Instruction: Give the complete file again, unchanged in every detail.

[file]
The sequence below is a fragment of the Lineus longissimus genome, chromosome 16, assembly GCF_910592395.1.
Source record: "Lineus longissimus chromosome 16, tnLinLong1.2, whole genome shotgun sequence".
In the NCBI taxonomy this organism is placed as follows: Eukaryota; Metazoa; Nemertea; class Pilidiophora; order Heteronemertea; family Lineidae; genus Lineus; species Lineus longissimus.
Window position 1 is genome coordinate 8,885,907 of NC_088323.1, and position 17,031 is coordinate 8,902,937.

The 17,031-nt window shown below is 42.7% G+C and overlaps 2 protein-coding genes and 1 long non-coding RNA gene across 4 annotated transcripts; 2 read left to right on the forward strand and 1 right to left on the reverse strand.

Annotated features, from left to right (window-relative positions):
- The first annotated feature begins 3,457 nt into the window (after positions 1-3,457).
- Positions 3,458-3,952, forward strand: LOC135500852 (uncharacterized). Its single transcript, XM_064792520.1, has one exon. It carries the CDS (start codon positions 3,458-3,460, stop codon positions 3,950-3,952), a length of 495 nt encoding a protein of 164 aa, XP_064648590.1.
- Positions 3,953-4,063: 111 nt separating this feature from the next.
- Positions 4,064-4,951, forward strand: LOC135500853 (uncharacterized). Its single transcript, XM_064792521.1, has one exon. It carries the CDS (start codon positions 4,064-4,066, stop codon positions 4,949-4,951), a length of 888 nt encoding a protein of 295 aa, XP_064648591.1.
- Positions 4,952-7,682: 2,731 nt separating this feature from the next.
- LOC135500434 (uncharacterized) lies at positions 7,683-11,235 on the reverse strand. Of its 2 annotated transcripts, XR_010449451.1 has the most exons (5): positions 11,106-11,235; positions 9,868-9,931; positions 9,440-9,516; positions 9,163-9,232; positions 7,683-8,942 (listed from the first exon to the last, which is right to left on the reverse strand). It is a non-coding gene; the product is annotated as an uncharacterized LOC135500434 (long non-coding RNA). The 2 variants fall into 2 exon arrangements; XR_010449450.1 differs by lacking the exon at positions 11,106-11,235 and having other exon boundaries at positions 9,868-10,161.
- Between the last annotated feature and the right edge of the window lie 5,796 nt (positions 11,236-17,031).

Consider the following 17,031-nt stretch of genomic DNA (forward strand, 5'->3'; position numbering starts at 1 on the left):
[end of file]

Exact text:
The sequence below is a fragment of the Lineus longissimus genome, chromosome 16, assembly GCF_910592395.1.
Source record: "Lineus longissimus chromosome 16, tnLinLong1.2, whole genome shotgun sequence".
In the NCBI taxonomy this organism is placed as follows: Eukaryota; Metazoa; Nemertea; class Pilidiophora; order Heteronemertea; family Lineidae; genus Lineus; species Lineus longissimus.
Window position 1 is genome coordinate 8,885,907 of NC_088323.1, and position 17,031 is coordinate 8,902,937.

The 17,031-nt window shown below is 42.7% G+C and overlaps 2 protein-coding genes and 1 long non-coding RNA gene across 4 annotated transcripts; 2 read left to right on the forward strand and 1 right to left on the reverse strand.

Annotated features, from left to right (window-relative positions):
- The first annotated feature begins 3,457 nt into the window (after positions 1-3,457).
- Positions 3,458-3,952, forward strand: LOC135500852 (uncharacterized). Its single transcript, XM_064792520.1, has one exon. It carries the CDS (start codon positions 3,458-3,460, stop codon positions 3,950-3,952), a length of 495 nt encoding a protein of 164 aa, XP_064648590.1.
- Positions 3,953-4,063: 111 nt separating this feature from the next.
- Positions 4,064-4,951, forward strand: LOC135500853 (uncharacterized). Its single transcript, XM_064792521.1, has one exon. It carries the CDS (start codon positions 4,064-4,066, stop codon positions 4,949-4,951), a length of 888 nt encoding a protein of 295 aa, XP_064648591.1.
- Positions 4,952-7,682: 2,731 nt separating this feature from the next.
- LOC135500434 (uncharacterized) lies at positions 7,683-11,235 on the reverse strand. Of its 2 annotated transcripts, XR_010449451.1 has the most exons (5): positions 11,106-11,235; positions 9,868-9,931; positions 9,440-9,516; positions 9,163-9,232; positions 7,683-8,942 (listed from the first exon to the last, which is right to left on the reverse strand). It is a non-coding gene; the product is annotated as an uncharacterized LOC135500434 (long non-coding RNA). The 2 variants fall into 2 exon arrangements; XR_010449450.1 differs by lacking the exon at positions 11,106-11,235 and having other exon boundaries at positions 9,868-10,161.
- Between the last annotated feature and the right edge of the window lie 5,796 nt (positions 11,236-17,031).

Consider the following 17,031-nt stretch of genomic DNA (forward strand, 5'->3'; position numbering starts at 1 on the left):